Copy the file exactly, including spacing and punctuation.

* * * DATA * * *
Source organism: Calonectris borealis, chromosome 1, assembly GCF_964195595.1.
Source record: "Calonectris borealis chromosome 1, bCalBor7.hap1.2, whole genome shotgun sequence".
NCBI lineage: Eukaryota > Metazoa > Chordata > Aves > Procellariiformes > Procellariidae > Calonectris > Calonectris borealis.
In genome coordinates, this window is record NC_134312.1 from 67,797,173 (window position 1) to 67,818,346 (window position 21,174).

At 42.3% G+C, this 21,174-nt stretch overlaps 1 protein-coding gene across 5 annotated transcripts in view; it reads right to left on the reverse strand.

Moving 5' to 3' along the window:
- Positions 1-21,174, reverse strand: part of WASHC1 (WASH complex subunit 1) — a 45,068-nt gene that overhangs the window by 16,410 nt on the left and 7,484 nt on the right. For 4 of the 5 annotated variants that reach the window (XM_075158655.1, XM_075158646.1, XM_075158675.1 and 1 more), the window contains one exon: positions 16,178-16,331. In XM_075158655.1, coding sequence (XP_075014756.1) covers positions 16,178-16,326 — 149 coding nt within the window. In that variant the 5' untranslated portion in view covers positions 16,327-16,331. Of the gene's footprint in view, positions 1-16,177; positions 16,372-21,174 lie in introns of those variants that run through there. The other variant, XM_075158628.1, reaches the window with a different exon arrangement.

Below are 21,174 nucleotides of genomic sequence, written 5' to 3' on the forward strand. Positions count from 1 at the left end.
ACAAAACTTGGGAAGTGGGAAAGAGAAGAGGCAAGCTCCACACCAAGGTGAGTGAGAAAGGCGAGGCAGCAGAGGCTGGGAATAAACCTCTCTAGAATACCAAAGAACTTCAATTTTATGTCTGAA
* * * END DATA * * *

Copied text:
Source organism: Calonectris borealis, chromosome 1, assembly GCF_964195595.1.
Source record: "Calonectris borealis chromosome 1, bCalBor7.hap1.2, whole genome shotgun sequence".
NCBI lineage: Eukaryota > Metazoa > Chordata > Aves > Procellariiformes > Procellariidae > Calonectris > Calonectris borealis.
In genome coordinates, this window is record NC_134312.1 from 67,797,173 (window position 1) to 67,818,346 (window position 21,174).

At 42.3% G+C, this 21,174-nt stretch overlaps 1 protein-coding gene across 5 annotated transcripts in view; it reads right to left on the reverse strand.

Moving 5' to 3' along the window:
- Positions 1-21,174, reverse strand: part of WASHC1 (WASH complex subunit 1) — a 45,068-nt gene that overhangs the window by 16,410 nt on the left and 7,484 nt on the right. For 4 of the 5 annotated variants that reach the window (XM_075158655.1, XM_075158646.1, XM_075158675.1 and 1 more), the window contains one exon: positions 16,178-16,331. In XM_075158655.1, coding sequence (XP_075014756.1) covers positions 16,178-16,326 — 149 coding nt within the window. In that variant the 5' untranslated portion in view covers positions 16,327-16,331. Of the gene's footprint in view, positions 1-16,177; positions 16,372-21,174 lie in introns of those variants that run through there. The other variant, XM_075158628.1, reaches the window with a different exon arrangement.

Below are 21,174 nucleotides of genomic sequence, written 5' to 3' on the forward strand. Positions count from 1 at the left end.
ACAAAACTTGGGAAGTGGGAAAGAGAAGAGGCAAGCTCCACACCAAGGTGAGTGAGAAAGGCGAGGCAGCAGAGGCTGGGAATAAACCTCTCTAGAATACCAAAGAACTTCAATTTTATGTCTGAA